Prisoners Missing from Prison During Minister’s Second Surprise Visit


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Myself . 

By T. V. Antony Raj

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On Sunday, April 7, 2013, Manuel Mallia, Malta’s Minister of Home Affairs made a surprise visit to the Corradino Correctional Facility.

Thanks to my fellow blogger Andrew Azzopardi, I came across the following hilarious article “Prisoners missing from prison during Minister’s second surprise visit” by Karl Stennienibarra posted on April 9, 2013, at bisserjeta.com.

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Prisoners’ rights NGO Mid-Dlam Ghad-Dawl (MDD) director George Busuttil
Prisoners’ rights NGO Mid-Dlam Ghad-Dawl (MDD) director George Busuttil

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Apparently, this post looks like a sequel to the article “Total system failure | George Busuttil” by Raphael Vassallo published in maltatoday on February 13, 2012 where, as prisoner’s right NGO Mid-Dlam Ghad-Dawl approaches its 17th anniversary, its director George Busuttil vents his frustration at an apparent total breakdown of the prison system.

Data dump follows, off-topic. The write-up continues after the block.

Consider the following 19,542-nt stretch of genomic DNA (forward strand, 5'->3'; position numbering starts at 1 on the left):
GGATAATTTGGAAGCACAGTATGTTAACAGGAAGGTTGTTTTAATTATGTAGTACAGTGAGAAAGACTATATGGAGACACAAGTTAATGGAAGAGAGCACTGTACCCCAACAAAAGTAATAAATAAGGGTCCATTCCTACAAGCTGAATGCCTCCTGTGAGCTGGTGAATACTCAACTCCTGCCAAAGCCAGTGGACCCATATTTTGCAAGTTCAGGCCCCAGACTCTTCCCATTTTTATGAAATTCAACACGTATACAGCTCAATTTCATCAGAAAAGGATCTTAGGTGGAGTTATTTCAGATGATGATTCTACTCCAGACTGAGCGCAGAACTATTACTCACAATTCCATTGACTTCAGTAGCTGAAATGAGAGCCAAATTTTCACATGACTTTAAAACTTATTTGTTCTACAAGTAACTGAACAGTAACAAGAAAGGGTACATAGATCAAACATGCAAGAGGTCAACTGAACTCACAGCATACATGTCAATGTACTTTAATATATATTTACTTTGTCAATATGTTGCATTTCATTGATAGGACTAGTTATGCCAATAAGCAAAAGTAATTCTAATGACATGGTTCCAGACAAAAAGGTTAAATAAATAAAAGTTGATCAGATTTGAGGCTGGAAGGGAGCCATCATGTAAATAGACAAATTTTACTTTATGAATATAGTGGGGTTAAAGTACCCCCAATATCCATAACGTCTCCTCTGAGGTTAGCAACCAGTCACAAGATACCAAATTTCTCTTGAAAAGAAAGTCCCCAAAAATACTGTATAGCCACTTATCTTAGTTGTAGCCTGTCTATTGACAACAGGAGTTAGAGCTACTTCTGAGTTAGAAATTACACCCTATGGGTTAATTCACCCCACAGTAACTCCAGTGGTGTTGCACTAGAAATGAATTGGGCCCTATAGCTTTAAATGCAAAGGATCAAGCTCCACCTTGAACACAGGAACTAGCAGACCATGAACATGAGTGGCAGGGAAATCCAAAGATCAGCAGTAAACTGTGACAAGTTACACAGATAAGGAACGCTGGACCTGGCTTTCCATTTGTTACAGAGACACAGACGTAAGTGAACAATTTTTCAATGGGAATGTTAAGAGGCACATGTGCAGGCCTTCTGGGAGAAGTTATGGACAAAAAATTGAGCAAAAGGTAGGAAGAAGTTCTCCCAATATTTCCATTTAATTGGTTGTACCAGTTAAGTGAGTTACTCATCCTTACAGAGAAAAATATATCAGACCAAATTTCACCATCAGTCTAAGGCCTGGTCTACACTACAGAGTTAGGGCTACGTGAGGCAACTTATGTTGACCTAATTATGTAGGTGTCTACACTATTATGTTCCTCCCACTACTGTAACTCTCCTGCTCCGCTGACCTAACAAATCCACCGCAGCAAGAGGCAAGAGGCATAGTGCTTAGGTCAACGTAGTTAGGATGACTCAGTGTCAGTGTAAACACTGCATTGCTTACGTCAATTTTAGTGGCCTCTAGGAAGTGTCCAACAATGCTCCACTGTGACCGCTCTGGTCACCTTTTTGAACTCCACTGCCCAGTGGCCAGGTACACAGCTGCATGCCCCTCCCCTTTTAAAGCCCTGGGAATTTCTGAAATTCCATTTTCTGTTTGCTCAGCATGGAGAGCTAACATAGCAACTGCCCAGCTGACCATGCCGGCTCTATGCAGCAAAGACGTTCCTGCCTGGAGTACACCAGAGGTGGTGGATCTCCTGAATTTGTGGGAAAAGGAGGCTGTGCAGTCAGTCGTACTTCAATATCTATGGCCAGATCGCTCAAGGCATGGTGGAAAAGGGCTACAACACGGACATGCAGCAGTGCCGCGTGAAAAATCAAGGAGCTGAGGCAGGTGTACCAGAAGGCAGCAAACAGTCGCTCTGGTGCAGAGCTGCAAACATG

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Prisoners Missing from Prison During Minister’s Second Surprise Visit

By Karl Stennienibarra

Manuel Mallia, Home Affairs Minister of Malta
Manuel Mallia, Home Affairs Minister of Malta

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Home Affairs minister Manwel Mallia returned to Corradino prison for a second surprise visit this morning, only to find that this time it was the prisoners who were missing, as well as the guards.

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Corradino Correctional Facility, Paola, Malta
Corradino Correctional Facility, Paola, Malta

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After yesterday’s unscheduled visit to the prison, Dr Mallia realized that he had forgotten his briefcase. However, upon returning to prison, the only person who was there to greet him was an elderly cleaner.

“I expect the prisoners will be at the band club for early morning tea and pastizzi,” the janitor told the Minister.

The janitor explained to Dr Mallia that after breakfast on Tuesdays, the inmates liked to go unaccompanied to Birgu flea market for a stroll. After that, they liked to go their separate ways and do their own thing, such as loitering outside schools, borrowing cars and saying hello to witnesses who testified against them.

The younger, faster ones tended not to come back.

“I told Dr Mallia that if he was going to wait for them he might as well help himself to some drugs. He looked like he could use a joint.”

During yesterday’s surprise visit, Dr Mallia discovered that prison guards who were meant to be working until 9 pm went home as early as 1 pm.

Before handing in his resignation, prison director Abraham Zammit attempted to explain the situation.

“The prison guards are required by their wives to return home every afternoon to sign the bail book. They are very strict about this and who am I to get in the way of household law?” Mr Zammit said.

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